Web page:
EJ: My mom’s family has a book that has our 1,000 years of history written down, and I am way less interested in looking at that. I am really into photos—that’s what I want to see. But I want to know who is in the photos and understand the story behind the photos. For me, the images are the most interesting thing, and just finding the information, the same information that Katie finds via captions, but through images.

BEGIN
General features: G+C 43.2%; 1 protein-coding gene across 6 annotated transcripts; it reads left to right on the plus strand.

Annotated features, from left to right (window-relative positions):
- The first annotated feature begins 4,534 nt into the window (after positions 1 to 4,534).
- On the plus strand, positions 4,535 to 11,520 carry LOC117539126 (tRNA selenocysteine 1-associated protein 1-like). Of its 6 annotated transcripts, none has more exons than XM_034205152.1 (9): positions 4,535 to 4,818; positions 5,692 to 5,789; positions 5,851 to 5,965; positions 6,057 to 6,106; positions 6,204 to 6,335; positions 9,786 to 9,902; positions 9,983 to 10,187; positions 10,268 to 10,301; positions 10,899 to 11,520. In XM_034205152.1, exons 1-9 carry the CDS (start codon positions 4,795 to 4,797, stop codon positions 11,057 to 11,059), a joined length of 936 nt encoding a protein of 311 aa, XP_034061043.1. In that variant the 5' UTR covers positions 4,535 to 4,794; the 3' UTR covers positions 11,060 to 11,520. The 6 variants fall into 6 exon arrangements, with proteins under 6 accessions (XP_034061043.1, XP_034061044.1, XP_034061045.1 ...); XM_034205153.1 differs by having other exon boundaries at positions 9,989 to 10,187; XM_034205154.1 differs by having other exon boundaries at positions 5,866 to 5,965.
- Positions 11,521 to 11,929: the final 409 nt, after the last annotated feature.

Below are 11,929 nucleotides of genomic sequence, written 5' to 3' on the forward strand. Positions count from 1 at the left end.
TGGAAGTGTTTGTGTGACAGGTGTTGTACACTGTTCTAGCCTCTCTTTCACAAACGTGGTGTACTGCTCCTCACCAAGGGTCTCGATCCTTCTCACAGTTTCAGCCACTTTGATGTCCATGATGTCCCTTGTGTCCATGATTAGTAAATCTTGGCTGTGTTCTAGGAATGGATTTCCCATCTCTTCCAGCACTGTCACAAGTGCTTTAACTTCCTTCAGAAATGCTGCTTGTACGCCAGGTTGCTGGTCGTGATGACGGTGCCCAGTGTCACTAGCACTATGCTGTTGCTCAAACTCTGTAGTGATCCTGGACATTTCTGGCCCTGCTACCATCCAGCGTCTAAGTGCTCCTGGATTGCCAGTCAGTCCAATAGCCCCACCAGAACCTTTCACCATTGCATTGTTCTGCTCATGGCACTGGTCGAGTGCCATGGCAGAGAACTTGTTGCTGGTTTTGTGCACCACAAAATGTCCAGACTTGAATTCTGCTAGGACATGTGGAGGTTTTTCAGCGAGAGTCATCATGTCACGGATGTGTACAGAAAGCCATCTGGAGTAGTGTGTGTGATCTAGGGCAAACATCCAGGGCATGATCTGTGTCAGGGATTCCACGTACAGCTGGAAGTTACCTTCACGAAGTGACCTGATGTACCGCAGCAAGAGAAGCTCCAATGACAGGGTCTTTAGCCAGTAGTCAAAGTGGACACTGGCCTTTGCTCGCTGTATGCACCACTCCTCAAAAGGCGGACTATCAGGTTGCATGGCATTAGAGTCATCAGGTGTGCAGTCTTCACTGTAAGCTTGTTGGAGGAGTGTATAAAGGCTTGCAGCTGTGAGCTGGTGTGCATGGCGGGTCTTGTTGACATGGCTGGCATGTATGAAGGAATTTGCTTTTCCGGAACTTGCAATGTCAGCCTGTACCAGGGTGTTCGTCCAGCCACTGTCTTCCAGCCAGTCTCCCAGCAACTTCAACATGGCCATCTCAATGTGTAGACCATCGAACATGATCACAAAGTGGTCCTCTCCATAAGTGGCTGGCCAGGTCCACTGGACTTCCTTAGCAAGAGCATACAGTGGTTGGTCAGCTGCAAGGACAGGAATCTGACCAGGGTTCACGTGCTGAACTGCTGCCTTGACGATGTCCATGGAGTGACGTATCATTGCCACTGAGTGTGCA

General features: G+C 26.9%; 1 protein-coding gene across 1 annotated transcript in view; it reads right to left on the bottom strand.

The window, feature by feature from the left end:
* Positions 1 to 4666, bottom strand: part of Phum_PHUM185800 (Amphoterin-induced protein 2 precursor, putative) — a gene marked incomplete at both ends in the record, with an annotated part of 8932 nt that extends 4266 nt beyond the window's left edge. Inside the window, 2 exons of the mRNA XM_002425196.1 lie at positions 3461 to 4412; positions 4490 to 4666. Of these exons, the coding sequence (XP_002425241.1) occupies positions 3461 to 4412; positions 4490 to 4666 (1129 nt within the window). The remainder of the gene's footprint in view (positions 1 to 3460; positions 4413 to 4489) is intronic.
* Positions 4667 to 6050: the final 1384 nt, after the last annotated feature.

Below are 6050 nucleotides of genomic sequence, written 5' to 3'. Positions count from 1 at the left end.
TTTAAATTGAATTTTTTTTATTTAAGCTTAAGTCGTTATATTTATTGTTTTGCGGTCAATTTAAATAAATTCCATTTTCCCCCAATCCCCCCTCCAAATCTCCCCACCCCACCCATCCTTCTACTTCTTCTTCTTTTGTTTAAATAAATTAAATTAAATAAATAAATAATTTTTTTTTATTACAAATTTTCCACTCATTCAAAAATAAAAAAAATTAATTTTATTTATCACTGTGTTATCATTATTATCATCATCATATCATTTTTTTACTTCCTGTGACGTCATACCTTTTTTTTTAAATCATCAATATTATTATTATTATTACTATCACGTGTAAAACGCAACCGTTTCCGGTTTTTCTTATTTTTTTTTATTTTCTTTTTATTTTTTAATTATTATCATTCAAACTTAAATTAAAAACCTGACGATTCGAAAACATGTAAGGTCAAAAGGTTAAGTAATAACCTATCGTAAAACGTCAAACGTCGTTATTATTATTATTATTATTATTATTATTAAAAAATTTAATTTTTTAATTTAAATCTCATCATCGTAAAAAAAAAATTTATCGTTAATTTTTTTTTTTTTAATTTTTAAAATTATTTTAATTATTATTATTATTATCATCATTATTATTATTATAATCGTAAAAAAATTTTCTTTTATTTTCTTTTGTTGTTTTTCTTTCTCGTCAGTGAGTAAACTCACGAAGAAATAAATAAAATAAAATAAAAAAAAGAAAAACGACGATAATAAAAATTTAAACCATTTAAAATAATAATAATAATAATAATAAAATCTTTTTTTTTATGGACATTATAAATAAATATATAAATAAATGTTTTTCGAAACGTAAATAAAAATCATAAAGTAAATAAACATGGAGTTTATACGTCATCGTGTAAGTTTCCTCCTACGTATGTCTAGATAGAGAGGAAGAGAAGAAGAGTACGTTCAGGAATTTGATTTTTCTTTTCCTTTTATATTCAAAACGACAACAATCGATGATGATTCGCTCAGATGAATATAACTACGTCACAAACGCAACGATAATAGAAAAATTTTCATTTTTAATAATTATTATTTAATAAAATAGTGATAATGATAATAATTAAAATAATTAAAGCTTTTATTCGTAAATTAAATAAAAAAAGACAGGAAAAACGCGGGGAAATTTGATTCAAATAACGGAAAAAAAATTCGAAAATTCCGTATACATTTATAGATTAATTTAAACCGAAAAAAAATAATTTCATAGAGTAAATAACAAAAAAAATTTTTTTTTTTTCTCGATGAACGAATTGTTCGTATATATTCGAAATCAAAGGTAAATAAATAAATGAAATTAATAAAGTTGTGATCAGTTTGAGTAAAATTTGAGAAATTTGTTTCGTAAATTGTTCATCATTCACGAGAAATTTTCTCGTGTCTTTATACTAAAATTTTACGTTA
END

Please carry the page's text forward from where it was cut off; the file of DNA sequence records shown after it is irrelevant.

KG: To me, the gesture of sharing is not more, but as important as what is being shared. Similar to my interest in the caption and the various modes of messaging, I get excited to learn about history. You learn a lot about history by learning not just the message but the mode of passing down and hearing the different voices presented through those mediums.
All images courtesy the artists and prompt:.